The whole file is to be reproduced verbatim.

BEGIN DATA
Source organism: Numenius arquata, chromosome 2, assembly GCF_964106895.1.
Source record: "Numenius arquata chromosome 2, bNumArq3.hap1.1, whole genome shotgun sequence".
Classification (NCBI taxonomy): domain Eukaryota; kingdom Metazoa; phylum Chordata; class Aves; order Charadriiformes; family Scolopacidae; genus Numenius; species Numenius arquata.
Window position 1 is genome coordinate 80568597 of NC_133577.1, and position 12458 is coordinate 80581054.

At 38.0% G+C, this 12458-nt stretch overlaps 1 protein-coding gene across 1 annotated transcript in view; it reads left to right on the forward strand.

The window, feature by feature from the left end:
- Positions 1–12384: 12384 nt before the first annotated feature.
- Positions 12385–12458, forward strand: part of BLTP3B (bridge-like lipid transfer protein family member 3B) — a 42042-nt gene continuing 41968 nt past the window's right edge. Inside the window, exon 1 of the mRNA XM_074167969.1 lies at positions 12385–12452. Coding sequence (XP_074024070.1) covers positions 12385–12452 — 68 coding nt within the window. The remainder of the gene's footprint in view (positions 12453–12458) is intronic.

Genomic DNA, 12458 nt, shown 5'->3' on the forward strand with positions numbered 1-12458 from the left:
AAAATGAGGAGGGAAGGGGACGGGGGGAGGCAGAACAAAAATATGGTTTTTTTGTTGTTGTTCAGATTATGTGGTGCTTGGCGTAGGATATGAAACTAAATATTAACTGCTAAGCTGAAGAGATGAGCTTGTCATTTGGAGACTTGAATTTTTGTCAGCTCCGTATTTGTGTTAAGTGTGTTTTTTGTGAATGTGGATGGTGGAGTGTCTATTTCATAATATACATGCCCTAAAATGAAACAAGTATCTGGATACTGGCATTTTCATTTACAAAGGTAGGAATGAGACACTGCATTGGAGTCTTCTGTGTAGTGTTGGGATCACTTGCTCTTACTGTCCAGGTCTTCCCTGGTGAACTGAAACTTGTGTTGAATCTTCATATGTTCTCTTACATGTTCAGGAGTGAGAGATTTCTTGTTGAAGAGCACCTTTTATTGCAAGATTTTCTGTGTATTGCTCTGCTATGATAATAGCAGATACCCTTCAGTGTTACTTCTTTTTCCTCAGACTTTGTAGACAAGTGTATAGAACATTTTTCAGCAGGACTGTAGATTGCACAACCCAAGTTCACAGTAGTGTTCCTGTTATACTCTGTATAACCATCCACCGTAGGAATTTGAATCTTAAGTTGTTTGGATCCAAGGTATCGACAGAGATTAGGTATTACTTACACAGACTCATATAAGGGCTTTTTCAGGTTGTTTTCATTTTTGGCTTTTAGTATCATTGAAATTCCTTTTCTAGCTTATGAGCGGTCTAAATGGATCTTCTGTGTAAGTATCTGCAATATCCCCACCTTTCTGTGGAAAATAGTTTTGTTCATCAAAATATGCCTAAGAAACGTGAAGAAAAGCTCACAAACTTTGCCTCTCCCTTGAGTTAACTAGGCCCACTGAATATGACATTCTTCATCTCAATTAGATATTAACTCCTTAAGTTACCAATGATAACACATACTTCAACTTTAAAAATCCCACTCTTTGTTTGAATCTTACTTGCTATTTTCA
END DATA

Source organism: Numenius arquata, chromosome 2, assembly GCF_964106895.1.
Source record: "Numenius arquata chromosome 2, bNumArq3.hap1.1, whole genome shotgun sequence".
Classification (NCBI taxonomy): domain Eukaryota; kingdom Metazoa; phylum Chordata; class Aves; order Charadriiformes; family Scolopacidae; genus Numenius; species Numenius arquata.
Window position 1 is genome coordinate 80568597 of NC_133577.1, and position 12458 is coordinate 80581054.

At 38.0% G+C, this 12458-nt stretch overlaps 1 protein-coding gene across 1 annotated transcript in view; it reads left to right on the forward strand.

The window, feature by feature from the left end:
- Positions 1–12384: 12384 nt before the first annotated feature.
- Positions 12385–12458, forward strand: part of BLTP3B (bridge-like lipid transfer protein family member 3B) — a 42042-nt gene continuing 41968 nt past the window's right edge. Inside the window, exon 1 of the mRNA XM_074167969.1 lies at positions 12385–12452. Coding sequence (XP_074024070.1) covers positions 12385–12452 — 68 coding nt within the window. The remainder of the gene's footprint in view (positions 12453–12458) is intronic.

Genomic DNA, 12458 nt, shown 5'->3' on the forward strand with positions numbered 1-12458 from the left:
AAAATGAGGAGGGAAGGGGACGGGGGGAGGCAGAACAAAAATATGGTTTTTTTGTTGTTGTTCAGATTATGTGGTGCTTGGCGTAGGATATGAAACTAAATATTAACTGCTAAGCTGAAGAGATGAGCTTGTCATTTGGAGACTTGAATTTTTGTCAGCTCCGTATTTGTGTTAAGTGTGTTTTTTGTGAATGTGGATGGTGGAGTGTCTATTTCATAATATACATGCCCTAAAATGAAACAAGTATCTGGATACTGGCATTTTCATTTACAAAGGTAGGAATGAGACACTGCATTGGAGTCTTCTGTGTAGTGTTGGGATCACTTGCTCTTACTGTCCAGGTCTTCCCTGGTGAACTGAAACTTGTGTTGAATCTTCATATGTTCTCTTACATGTTCAGGAGTGAGAGATTTCTTGTTGAAGAGCACCTTTTATTGCAAGATTTTCTGTGTATTGCTCTGCTATGATAATAGCAGATACCCTTCAGTGTTACTTCTTTTTCCTCAGACTTTGTAGACAAGTGTATAGAACATTTTTCAGCAGGACTGTAGATTGCACAACCCAAGTTCACAGTAGTGTTCCTGTTATACTCTGTATAACCATCCACCGTAGGAATTTGAATCTTAAGTTGTTTGGATCCAAGGTATCGACAGAGATTAGGTATTACTTACACAGACTCATATAAGGGCTTTTTCAGGTTGTTTTCATTTTTGGCTTTTAGTATCATTGAAATTCCTTTTCTAGCTTATGAGCGGTCTAAATGGATCTTCTGTGTAAGTATCTGCAATATCCCCACCTTTCTGTGGAAAATAGTTTTGTTCATCAAAATATGCCTAAGAAACGTGAAGAAAAGCTCACAAACTTTGCCTCTCCCTTGAGTTAACTAGGCCCACTGAATATGACATTCTTCATCTCAATTAGATATTAACTCCTTAAGTTACCAATGATAACACATACTTCAACTTTAAAAATCCCACTCTTTGTTTGAATCTTACTTGCTATTTTCA